I think we can answer this question, after a little hesitation, with the former. Ripatrazone rightly sees in Mr. Blue a Catholic novel with a true-blue Catholic protagonist, one who serves as a kind of prototype for a Catholic vision unmarred by doubt and secularization. Doubt and greed are the narrator’s problem; Blue is a spectacle of radiant holiness. We, along with the narrator, delight in the possibilities of goodness—possibilities that we might never otherwise have suspected—to which Blue awakens us by his serene and generous character.

By setting Blue like a foundation stone at the base of his book, Ripatrazone asks us to consider the possibility of a Catholicism in the modern age that is not merely residual and haunting. He further asks us to imagine a Catholicism that is not merely hard-wrought and achieved only through a grotesque and violent suffering of the absurd. What if modern Catholicism were born less of Kierkegaard and more of Saint Thèrese?

He raises two questions that need not go together but may. Can contemporary Catholics imagine as plausible for themselves a religion that does not make a virtue of doubt, but rather affirms the simplicity and steadiness of a faith that trusts entirely, unironically, and unlaboriously in Christ? Can we imagine as compelling and convincing a literature of moral drama, of sin and suffering, that nonetheless features at its center neither whiskey priests nor apostates, nor even tubercular and much-abused country curates, but a saint with a winning smile?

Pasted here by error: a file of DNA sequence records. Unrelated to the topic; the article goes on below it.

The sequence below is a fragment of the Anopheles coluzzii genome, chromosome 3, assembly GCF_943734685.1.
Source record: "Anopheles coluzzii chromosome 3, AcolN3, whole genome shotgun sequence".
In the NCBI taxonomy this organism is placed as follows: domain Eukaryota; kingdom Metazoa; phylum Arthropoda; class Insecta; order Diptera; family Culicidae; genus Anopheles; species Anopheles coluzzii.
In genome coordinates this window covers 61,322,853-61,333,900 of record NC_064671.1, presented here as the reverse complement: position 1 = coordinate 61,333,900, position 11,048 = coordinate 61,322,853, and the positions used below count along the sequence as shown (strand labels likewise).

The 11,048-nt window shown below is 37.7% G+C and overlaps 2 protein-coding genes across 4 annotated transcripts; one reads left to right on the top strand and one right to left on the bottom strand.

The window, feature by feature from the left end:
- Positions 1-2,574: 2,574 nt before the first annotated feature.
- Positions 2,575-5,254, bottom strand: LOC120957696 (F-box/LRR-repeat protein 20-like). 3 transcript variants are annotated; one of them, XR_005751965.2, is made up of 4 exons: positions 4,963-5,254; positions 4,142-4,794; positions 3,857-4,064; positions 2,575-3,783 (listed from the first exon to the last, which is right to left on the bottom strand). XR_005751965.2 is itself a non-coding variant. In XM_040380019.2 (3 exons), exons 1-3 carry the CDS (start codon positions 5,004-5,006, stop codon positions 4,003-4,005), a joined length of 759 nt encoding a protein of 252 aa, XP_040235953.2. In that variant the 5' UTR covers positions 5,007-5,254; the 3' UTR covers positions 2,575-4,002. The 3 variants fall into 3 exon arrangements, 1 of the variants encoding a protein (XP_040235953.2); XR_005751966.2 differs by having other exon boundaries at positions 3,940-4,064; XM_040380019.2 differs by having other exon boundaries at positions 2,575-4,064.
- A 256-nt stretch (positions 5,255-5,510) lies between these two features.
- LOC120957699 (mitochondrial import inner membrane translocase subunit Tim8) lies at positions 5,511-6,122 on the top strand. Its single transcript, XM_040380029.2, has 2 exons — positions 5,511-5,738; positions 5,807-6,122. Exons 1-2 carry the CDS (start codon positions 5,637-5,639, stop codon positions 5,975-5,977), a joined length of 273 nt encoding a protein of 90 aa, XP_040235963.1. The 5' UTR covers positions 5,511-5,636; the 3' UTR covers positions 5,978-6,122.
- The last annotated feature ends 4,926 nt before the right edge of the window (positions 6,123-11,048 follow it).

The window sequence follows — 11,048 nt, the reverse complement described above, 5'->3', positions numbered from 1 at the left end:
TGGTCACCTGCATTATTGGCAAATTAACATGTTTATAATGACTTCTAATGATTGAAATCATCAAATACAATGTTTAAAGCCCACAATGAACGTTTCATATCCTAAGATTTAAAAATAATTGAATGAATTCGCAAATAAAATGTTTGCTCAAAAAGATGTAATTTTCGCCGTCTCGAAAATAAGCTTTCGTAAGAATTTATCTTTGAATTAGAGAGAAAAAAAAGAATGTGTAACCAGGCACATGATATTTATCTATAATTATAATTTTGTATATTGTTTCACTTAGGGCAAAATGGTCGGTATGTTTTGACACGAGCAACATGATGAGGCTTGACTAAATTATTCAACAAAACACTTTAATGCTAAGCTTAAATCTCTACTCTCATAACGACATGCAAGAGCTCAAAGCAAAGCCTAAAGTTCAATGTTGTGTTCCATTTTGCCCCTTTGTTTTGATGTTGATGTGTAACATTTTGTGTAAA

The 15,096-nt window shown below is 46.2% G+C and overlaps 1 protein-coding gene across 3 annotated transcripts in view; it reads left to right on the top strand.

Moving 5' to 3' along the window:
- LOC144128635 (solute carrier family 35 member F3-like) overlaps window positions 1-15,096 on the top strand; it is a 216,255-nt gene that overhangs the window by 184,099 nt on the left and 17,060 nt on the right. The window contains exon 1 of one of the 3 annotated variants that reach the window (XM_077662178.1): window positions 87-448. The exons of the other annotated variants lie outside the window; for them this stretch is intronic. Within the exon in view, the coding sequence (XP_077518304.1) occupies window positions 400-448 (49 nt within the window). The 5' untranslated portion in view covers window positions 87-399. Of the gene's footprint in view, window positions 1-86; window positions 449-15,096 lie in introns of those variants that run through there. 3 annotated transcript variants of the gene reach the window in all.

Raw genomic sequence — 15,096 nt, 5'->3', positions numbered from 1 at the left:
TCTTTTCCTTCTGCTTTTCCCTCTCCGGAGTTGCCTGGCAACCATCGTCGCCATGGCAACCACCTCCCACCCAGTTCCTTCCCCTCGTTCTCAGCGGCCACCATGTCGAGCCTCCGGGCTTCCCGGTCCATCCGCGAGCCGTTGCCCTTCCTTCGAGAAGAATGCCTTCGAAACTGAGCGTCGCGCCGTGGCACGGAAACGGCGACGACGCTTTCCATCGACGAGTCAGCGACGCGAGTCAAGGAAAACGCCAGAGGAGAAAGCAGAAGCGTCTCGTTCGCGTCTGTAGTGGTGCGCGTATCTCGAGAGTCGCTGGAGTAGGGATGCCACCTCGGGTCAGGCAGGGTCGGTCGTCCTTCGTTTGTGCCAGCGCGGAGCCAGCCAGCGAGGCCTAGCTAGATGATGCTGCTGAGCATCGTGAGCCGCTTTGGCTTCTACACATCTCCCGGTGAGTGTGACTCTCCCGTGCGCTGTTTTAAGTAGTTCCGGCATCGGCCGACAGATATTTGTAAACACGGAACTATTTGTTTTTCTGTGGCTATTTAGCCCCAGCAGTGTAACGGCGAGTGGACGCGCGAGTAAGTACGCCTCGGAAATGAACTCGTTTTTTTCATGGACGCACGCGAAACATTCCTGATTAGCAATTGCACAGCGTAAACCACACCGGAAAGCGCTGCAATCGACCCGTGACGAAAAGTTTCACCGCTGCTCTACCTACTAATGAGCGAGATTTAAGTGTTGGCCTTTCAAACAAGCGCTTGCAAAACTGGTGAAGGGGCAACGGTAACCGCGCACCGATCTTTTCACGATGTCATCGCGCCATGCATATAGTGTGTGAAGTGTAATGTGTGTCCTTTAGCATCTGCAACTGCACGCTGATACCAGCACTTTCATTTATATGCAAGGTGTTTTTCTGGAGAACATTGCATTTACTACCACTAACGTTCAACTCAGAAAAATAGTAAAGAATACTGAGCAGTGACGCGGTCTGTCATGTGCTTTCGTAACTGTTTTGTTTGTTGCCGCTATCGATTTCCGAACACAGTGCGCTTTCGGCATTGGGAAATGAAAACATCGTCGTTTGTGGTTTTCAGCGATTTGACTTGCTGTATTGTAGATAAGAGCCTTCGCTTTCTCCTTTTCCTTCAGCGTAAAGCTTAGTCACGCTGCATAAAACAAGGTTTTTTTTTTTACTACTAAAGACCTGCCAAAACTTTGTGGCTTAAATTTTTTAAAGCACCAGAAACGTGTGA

In one sense, the answer ought to be no to both these questions. As Blue himself says, Christ gives to his friends the cross. Suffering plays an inextricable role in salvation, and those who believe pray also to the Lord to help their unbelief. On the other hand, Blue represents a confident Catholicism that does not merely wish to haunt the consciousness of modernity but to offer it another, unimpeachably better, way. He manifests in his way the literary expression of a Church that does not merely undertake its pilgrimage with fear and trembling, but which bravely calls everyone to itself by the gleam, not of shiny tail-finned Cadillacs, but of an elevated monstrance. As much as we can and should learn something from the way Catholicism perdures even in those who may claim to have lost their faith, what we are really searching for, at the last, is Mr. Blue.

Featured Image: Caesar van Everdingen: Allegorical portrait of the Steyn family as scene of Diogenes, 1652; Source: Wikimedia Commons, PD-Old-100.


James Matthew Wilson

James Matthew Wilson is the Cullen Foundation Chair of English and Founding Director of the MFA program in Creative Writing at the University of Saint Thomas, Houston. He has published eleven books, including The Strangeness of the Good and Praying the Nicene Creed: I believe in One God.